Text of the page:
“The fact that this exploit is able to bypass that need for user interaction should be impossible according to the same-origin policy as it pertains to cross-origin iFrames,” Stein said, referring to the common web architectural policy of preventing a script on one page from obtaining access to sensitive data on another web page. “Furthermore, this completely circumvents the browser’s anti-redirect functionality, as the attacker no longer needs to even spawn a redirect in order to hijack the user session.”

This bug is therefore at the root of why the attack has managed to be so virulent in such a short amount of time, he said.

“Where standard sandboxing rules … would ultimately succeed in blocking certain redirections, they consistently failed to protect users from this campaign on iOS Chrome,” Stein noted.

Confiant isn’t releasing details on the payload itself or the proof-of-concept yet, because Google has been notified of the problem and is working on a patch. Meanwhile, the campaign continues.

The overall push so far has been composed of eight individual campaigns using 30 fake ads, each with its own targeting.

“The typical entry points for eGobbler campaigns are legitimate ad servers that they infect coupled with one or more buy-side platforms,” Stein explained. “They use cloaked intermediate CDN [content delivery network] domains as part of their ad delivery. Quite often these domains sit behind at least a single layer of client-side fingerprinting. In attempt to fly under the radar, eGobbler attempts to smuggle their payloads in popular client-side JavaScript libraries such as GreenSock.”

As widespread of an attack as this is for Chrome users on iPhone and iPad, Mike Bittner, digital security and operations manager of the Media Trust, told Threatpost that the Media Trust has seen the campaign affect Safari users as well.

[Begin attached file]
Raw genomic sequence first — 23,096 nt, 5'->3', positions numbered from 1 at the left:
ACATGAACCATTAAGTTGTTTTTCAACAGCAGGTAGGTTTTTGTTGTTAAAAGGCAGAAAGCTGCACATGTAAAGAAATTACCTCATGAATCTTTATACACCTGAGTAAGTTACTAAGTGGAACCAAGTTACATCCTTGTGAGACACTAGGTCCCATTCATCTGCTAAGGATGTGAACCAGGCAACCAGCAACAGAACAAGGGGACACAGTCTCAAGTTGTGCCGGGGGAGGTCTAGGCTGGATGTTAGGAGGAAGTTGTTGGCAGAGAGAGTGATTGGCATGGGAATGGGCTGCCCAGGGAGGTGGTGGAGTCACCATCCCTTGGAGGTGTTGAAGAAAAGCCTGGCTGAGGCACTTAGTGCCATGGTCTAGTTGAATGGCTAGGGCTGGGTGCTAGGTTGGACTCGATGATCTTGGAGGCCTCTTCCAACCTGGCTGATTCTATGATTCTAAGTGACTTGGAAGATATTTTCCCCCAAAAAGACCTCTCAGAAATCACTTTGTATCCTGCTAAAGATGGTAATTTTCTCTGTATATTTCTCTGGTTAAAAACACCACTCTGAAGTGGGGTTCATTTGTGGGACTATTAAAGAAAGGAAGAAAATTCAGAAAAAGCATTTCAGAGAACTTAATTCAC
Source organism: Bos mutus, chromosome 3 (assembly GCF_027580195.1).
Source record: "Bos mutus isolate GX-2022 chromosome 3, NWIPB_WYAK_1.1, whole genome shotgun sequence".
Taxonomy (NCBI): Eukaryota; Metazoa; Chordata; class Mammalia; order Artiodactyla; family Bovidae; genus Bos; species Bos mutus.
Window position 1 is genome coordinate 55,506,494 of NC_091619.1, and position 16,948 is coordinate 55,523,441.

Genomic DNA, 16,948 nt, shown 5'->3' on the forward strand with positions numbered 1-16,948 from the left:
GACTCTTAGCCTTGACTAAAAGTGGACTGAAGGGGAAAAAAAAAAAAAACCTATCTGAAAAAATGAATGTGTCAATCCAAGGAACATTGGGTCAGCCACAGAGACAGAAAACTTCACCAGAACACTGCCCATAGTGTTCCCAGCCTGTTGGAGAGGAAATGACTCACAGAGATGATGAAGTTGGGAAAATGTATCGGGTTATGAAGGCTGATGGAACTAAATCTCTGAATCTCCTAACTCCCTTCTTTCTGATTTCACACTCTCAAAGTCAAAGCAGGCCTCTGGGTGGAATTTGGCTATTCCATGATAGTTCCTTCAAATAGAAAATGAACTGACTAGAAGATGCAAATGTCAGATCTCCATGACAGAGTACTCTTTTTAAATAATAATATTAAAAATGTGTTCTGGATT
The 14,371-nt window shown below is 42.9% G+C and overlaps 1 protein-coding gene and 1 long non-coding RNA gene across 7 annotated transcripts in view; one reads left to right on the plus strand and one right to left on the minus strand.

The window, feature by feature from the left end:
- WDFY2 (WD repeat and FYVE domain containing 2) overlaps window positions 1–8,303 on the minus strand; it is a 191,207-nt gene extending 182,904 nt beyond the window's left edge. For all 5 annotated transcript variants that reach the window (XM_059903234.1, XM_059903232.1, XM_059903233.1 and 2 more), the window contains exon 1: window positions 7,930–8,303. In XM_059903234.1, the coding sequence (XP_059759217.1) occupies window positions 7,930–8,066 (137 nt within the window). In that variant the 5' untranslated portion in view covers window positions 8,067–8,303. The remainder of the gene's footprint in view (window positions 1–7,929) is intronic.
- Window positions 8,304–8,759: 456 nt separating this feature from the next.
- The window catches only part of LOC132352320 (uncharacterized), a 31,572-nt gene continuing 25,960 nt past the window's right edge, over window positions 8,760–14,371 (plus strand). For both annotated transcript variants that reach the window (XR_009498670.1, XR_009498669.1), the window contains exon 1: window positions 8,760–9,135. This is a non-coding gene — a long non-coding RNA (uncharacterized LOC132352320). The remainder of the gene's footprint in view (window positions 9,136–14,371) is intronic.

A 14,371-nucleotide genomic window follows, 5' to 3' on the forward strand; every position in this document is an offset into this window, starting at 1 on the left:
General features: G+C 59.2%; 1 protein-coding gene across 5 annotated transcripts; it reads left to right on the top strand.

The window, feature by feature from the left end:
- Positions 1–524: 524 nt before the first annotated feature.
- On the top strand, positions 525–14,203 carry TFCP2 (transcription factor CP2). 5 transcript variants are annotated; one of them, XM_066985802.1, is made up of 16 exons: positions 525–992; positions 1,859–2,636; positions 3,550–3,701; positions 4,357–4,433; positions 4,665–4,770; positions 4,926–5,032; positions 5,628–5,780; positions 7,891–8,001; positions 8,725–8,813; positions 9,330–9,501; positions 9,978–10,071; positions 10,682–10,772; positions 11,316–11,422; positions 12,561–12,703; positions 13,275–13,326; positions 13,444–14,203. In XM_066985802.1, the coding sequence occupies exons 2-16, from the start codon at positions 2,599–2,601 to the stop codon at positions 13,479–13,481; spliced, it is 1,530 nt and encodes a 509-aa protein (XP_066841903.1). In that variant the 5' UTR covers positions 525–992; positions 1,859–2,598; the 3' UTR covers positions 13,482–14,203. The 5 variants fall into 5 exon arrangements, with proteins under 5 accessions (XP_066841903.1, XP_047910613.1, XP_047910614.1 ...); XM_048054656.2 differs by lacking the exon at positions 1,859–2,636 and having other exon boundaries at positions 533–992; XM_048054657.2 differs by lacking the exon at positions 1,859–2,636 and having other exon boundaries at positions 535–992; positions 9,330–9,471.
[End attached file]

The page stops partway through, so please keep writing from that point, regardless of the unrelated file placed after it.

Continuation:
“The fraudulent reward pop-ups masquerading as ads from highly recognized retailers are taking advantage of JavaScript functions that are normally used to serve ads, exhibiting their familiarity with the digital ad supply chain’s advantageous reach,” he said via email. “These malicious actors are becoming more complex in their malware authoring techniques. Today’s malware is increasingly polymorphic, sneaking past blockers through a combination of obfuscation, code switching and malicious domain changes…and if anything [this] shows why blockers alone are not a security solution, but a Band-Aid.”

Click to enlarge. Source: The Media Trust

He added that there is a similar bug in Safari that allows the JavaScript to execute even when blockers are in place.

“And yes, the redirection of users to the popups occur even without user interaction,” he confirmed to Threatpost. “This is an issue across a lot of browsers.”

The assessment, he added, is based on scanning more than 10 million sites each day and behavioral analysis of previous malware attacks.

Stein responded via tweet, saying, “I can confirm Safari users are susceptible to the usual redirect mechanism of session hijack when sandboxing is absent, but the pop-up blocker bypass only effects Chrome. eGobbler attempts both for max impact.”

This post was updated at 5 p.m. April 18 with further comments from The Media Trust’s Bittner, and at 6:15 p.m. with input from Stein.

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Discussion

  • Mark Volon on

    There are no 0.5B users though.